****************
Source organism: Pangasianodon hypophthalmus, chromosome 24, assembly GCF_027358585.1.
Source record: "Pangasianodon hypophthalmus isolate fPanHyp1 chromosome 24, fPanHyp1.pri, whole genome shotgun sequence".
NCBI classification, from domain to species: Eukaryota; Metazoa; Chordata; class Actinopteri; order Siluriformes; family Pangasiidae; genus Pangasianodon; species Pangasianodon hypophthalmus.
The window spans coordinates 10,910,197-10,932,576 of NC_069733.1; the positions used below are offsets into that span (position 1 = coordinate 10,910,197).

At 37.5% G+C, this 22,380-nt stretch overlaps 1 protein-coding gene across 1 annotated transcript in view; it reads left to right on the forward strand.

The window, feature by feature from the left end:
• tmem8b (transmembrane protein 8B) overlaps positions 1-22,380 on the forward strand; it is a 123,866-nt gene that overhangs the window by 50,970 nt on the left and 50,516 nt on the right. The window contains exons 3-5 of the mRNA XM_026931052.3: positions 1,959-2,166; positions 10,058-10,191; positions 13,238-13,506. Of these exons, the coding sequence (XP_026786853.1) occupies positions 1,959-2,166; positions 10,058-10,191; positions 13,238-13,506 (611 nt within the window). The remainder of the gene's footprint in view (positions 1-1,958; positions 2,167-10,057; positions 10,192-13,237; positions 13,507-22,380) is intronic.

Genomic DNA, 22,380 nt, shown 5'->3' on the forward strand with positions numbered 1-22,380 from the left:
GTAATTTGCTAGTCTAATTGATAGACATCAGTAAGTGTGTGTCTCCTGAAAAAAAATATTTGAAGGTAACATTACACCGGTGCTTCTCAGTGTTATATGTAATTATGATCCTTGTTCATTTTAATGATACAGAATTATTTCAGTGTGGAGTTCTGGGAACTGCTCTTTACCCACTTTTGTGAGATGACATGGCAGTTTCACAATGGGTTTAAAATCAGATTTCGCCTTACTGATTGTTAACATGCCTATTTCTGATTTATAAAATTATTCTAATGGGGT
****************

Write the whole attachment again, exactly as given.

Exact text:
Source organism: Pangasianodon hypophthalmus, chromosome 24, assembly GCF_027358585.1.
Source record: "Pangasianodon hypophthalmus isolate fPanHyp1 chromosome 24, fPanHyp1.pri, whole genome shotgun sequence".
NCBI classification, from domain to species: Eukaryota; Metazoa; Chordata; class Actinopteri; order Siluriformes; family Pangasiidae; genus Pangasianodon; species Pangasianodon hypophthalmus.
The window spans coordinates 10,910,197-10,932,576 of NC_069733.1; the positions used below are offsets into that span (position 1 = coordinate 10,910,197).

At 37.5% G+C, this 22,380-nt stretch overlaps 1 protein-coding gene across 1 annotated transcript in view; it reads left to right on the forward strand.

The window, feature by feature from the left end:
• tmem8b (transmembrane protein 8B) overlaps positions 1-22,380 on the forward strand; it is a 123,866-nt gene that overhangs the window by 50,970 nt on the left and 50,516 nt on the right. The window contains exons 3-5 of the mRNA XM_026931052.3: positions 1,959-2,166; positions 10,058-10,191; positions 13,238-13,506. Of these exons, the coding sequence (XP_026786853.1) occupies positions 1,959-2,166; positions 10,058-10,191; positions 13,238-13,506 (611 nt within the window). The remainder of the gene's footprint in view (positions 1-1,958; positions 2,167-10,057; positions 10,192-13,237; positions 13,507-22,380) is intronic.

Genomic DNA, 22,380 nt, shown 5'->3' on the forward strand with positions numbered 1-22,380 from the left:
GTAATTTGCTAGTCTAATTGATAGACATCAGTAAGTGTGTGTCTCCTGAAAAAAAATATTTGAAGGTAACATTACACCGGTGCTTCTCAGTGTTATATGTAATTATGATCCTTGTTCATTTTAATGATACAGAATTATTTCAGTGTGGAGTTCTGGGAACTGCTCTTTACCCACTTTTGTGAGATGACATGGCAGTTTCACAATGGGTTTAAAATCAGATTTCGCCTTACTGATTGTTAACATGCCTATTTCTGATTTATAAAATTATTCTAATGGGGT